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The Second Circuit’s Preservation of the Automatic Stay Under the Bankruptcy Code

Daniel Ahmed

The Second Circuit’s Preservation of the Automatic Stay Under the Bankruptcy Code
Photo by Brian Garrity on Unsplash

On July 6, 2022, in Bayview Loan Servicing LLC v. Fogarty (In re Fogarty), the U.S. Court of Appeals for the Second Circuit held that the foreclosure sale of a property violates the automatic stay provisions of the Bankruptcy Code when a tenant, named as a party in the foreclosure action, files for bankruptcy—even if the debtor has a mere possessory interest in the property. The automatic stay under the Bankruptcy Code is a long-standing protection to which debtors are entitled and triggered automatically upon the filing of a petition for relief. In essence, the filing operates as a stay of any type of new or continuing action against a debtor or property of the estate, providing debtors relief from creditors. Answering a question of first impression, the Second Circuit declared a bright-line rule stating that, “so long as the debtor is a named party in a proceeding or action, the automatic stay applies to the continuation of that proceeding, and to the enforcement of, a judgment rendered in that proceeding.”

In Fogarty, the debtor-appellee, Eileen Fogarty, held a 99% interest in 72 Grandview LLC (“Grandview”), the sole owner of Ms. Fogarty’s primary residence in Shirley, New York (the “Property”). Sometime in 2010, Grandview stopped making payments and defaulted on the mortgage and note secured by the Property. The following year, the owner and holder of the loan, appellant, Bayview Loan Servicing LLC (“Bayview”), initiated a foreclosure action in the Supreme Court of New York, Suffolk County. Bayview obtained a judgment of foreclosure and sale in 2018, naming Grandview and Ms. Fogarty as defendants. Subsequently, a foreclosure sale of the Property was scheduled for April 17, 2018. However, four days prior to the foreclosure sale, Ms. Fogarty filed a petition for relief under Chapter 7 of the Bankruptcy Code in the U.S. Bankruptcy Court for the Eastern District of New York. On the eve of the foreclosure sale, Ms. Fogarty’s counsel emailed Bayview, apprising it of her bankruptcy and that proceeding with the foreclosure sale would violate the automatic stay—in which case Ms. Fogarty would seek sanctions. Minutes before holding the foreclosure sale, Bayview’s counsel responded to Ms. Fogarty, stating that since Grandview was a legal entity distinct from Ms. Fogarty, her bankruptcy did not trigger a stay as to actions against Grandview or Grandview’s assets.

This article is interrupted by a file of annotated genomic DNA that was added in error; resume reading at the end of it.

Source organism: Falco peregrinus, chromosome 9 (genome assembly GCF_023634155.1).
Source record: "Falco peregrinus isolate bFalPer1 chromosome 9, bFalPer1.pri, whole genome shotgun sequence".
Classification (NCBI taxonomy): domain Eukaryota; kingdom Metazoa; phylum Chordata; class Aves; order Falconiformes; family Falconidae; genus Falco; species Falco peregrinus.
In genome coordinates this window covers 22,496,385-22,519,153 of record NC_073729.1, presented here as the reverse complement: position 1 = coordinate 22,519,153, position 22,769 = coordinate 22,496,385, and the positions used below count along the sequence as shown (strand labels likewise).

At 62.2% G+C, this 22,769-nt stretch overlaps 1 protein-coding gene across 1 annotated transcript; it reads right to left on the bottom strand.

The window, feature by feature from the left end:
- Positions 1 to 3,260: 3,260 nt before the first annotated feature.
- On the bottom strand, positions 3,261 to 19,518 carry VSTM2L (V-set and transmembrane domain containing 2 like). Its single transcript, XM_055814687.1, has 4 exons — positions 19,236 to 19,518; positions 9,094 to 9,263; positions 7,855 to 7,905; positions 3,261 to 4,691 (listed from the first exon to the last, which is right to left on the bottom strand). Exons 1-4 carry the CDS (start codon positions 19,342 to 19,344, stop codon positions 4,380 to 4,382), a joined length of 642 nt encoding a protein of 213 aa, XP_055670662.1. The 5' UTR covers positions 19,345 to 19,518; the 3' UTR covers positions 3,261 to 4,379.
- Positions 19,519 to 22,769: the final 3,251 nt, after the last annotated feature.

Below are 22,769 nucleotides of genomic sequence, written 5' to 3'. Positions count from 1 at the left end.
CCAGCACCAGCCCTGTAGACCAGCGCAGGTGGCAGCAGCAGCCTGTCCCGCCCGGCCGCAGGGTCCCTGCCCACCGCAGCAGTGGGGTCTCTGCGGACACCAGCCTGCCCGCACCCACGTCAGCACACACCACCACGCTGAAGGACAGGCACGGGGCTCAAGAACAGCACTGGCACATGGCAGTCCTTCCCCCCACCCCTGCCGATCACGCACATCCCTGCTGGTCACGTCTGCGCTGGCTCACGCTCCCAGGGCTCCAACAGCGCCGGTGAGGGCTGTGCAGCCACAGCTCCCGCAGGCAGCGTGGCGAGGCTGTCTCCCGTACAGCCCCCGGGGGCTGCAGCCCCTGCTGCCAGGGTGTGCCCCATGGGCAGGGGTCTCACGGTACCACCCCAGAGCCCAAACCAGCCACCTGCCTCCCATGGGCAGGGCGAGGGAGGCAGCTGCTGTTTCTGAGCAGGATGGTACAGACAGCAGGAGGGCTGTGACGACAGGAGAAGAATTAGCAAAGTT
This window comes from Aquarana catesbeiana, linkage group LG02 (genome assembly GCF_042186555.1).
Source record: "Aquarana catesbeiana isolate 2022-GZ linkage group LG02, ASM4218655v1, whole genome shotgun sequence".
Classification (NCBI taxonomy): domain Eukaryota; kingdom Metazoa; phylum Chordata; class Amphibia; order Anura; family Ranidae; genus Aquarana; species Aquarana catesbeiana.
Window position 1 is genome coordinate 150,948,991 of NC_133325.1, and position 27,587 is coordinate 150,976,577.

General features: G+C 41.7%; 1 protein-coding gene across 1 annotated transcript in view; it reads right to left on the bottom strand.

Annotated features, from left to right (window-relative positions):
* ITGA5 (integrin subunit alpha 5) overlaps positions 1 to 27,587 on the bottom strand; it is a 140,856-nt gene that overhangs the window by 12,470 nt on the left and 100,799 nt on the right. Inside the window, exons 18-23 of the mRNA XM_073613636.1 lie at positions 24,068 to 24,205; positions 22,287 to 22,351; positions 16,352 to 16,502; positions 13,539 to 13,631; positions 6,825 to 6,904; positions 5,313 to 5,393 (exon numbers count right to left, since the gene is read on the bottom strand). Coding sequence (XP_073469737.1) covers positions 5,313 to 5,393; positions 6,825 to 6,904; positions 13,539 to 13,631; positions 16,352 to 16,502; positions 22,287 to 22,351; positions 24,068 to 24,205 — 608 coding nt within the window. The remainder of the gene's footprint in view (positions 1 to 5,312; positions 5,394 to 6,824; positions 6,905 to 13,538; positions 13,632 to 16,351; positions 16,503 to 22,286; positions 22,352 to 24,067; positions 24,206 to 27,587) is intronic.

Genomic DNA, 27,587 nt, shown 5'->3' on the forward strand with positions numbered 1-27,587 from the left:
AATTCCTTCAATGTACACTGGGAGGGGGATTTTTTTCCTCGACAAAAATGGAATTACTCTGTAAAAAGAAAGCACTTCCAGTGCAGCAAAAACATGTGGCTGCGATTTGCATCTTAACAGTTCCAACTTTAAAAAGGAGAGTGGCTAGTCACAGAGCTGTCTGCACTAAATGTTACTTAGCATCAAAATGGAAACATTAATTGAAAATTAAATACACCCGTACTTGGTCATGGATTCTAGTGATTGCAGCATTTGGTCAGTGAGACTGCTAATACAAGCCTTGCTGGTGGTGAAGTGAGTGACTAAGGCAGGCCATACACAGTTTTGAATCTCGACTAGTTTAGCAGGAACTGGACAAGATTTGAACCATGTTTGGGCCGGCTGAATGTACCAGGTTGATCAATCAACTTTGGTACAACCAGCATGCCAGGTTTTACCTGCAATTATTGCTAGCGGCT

Thereafter, Ms. Fogarty moved under 11 U.S.C. § 362(k), and asserted, among other things, that Bayview willfully violated the automatic stay provisions: first, under Section 362(a)(1), for “the commencement or continuation … of a judicial … or other action or proceeding against the debtor,” and second, under Section 362(a)(2), for “the enforcement, against the debtor or against property of the estate, of a judgment obtained before the commencement of the case.” The Bankruptcy Court denied both motions, reasoning that because Ms. Fogarty could not be held personally liable for Grandview’s default under the loan, Bayview’s foreclosure action was an action solely in rem, as opposed to an action in personam. And for that reason, the Bankruptcy Court found that Bayview did not violate the automatic stay in completing the foreclosure sale.